He knew no rivals in the dastard knaves,
Who spring to wealth from Lucre's base-born slaves; 20

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* One, who after one and thirty years of uninterrupted friendship, and after baving buffeted with the rage of the yellow fever in the Atlantic, and having afterwards visited all the shores of the Mediterranean, and witnessed the horrors and the glories of the tremendous night, which was illuminated by the battle of the Nile, is returned safe to form one of the few props and comforts of the author's life.

Who

VOL- III

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Who gain rich lands, and feed luxurious boards,
By the vile modes, which groveling Trade affords!
Perchance some Knight of more advontrous name
His spirit's generous envy might enflame,
One, on whose breast with more resplendent fire
Bcam'd the red cross, or growi'd the lion's ire;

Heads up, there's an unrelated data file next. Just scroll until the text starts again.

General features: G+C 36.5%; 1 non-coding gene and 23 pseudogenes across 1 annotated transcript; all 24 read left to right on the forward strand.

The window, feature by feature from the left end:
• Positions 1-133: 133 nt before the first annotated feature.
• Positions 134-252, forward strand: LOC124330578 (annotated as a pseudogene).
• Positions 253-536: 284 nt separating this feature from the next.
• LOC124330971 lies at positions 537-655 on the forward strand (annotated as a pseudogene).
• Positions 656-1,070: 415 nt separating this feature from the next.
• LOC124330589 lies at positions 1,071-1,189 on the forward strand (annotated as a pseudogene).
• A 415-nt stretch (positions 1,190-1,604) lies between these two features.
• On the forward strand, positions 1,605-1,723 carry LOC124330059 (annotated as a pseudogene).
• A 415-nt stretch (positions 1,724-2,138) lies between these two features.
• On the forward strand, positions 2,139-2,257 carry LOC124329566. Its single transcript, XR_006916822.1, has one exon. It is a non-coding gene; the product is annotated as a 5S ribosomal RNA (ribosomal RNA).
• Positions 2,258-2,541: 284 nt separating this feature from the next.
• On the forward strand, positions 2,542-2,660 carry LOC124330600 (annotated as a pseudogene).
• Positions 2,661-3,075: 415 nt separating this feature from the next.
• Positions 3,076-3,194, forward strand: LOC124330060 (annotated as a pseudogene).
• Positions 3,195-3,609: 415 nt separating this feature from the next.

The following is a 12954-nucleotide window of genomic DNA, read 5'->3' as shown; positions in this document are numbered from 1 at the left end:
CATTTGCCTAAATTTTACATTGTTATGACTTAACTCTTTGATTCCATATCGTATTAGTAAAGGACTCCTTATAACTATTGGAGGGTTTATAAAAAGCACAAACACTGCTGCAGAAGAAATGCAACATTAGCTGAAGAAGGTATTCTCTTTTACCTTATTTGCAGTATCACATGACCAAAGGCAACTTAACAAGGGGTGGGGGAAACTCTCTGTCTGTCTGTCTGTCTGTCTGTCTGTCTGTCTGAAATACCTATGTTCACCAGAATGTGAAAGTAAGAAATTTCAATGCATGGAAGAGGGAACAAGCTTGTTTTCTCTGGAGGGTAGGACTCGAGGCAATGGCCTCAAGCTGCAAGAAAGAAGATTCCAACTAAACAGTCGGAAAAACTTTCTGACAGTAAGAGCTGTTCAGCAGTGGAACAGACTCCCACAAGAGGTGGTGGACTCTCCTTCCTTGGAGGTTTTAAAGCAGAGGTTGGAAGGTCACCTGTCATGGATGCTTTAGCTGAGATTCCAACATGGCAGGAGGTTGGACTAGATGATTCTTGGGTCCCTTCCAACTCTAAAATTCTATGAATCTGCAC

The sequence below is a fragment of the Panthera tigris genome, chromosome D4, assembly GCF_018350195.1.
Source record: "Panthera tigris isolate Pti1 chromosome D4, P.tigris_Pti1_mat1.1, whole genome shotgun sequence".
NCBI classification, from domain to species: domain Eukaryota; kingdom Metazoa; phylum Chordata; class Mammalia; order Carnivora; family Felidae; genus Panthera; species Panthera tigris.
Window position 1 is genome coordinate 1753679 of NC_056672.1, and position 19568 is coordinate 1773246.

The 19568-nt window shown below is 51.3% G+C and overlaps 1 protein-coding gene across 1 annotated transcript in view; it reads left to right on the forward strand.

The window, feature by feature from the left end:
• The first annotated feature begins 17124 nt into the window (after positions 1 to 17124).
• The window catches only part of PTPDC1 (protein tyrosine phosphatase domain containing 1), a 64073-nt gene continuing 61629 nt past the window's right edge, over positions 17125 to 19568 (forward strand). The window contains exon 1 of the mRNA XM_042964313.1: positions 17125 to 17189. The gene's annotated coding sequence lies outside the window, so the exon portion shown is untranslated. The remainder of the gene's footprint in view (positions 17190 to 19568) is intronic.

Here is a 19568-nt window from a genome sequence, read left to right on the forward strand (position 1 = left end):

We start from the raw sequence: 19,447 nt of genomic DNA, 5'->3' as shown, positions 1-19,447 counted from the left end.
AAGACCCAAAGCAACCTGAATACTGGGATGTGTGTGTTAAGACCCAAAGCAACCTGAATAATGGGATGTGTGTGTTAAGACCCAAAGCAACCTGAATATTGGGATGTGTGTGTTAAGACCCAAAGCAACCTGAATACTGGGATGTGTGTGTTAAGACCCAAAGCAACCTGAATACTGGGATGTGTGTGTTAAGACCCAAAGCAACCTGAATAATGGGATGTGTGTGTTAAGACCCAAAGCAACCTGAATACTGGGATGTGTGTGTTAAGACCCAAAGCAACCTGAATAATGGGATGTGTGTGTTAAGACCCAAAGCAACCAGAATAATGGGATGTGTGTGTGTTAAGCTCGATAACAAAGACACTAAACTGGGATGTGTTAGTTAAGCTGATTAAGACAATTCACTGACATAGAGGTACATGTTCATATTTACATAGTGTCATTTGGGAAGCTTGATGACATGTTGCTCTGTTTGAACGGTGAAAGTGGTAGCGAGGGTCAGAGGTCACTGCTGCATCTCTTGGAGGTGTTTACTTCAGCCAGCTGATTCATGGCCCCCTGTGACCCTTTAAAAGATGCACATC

Who rode with statelier grace the prancing horse,
Or couch'd his quivering lance with mightier force !
E'en tho' his heaving bosom swell'd with pain,
Aspiring wreaths of equal worth to gain,
Still in the grateful strife was glory mix'd,
And Virtue's wishes in his heart were fix'd:
No wcalthy son of Commerce bade him bide
Before superior pomp his lessen'd pride,
Nor callid him with insulting sneers to vie
In the mean race of arts he scorn'd to try :
Honour and rank and wealth he saw await
Toils of the wise, and actions of the great;
Nor mark'd, where'er before his aching eyes
Halls, mansions, castles, palaces, arise,
Wretches usurp them, who in darksome cells
Won their base spoils by Traffic's hated spells!

Rude was the pile, that from th' impendingbrow
Of some steep rock upon the wave below
Oft look'd with fearful grandeur; loud the blast
Ray'd on its walls, and thro' its turrets past;
Chill were its sunless rooms, and drear the aisles
Along whose length the night breeze told her tales;
Massive the walls, thro' which the genial day
Strove with warm breath in vain to win its way:
But jocund was its hall; and gay the feast
That spoke the genuine gladness of the breast,
When rang'd its hospitable boards, along
The warlike bands renewid th' heroic song;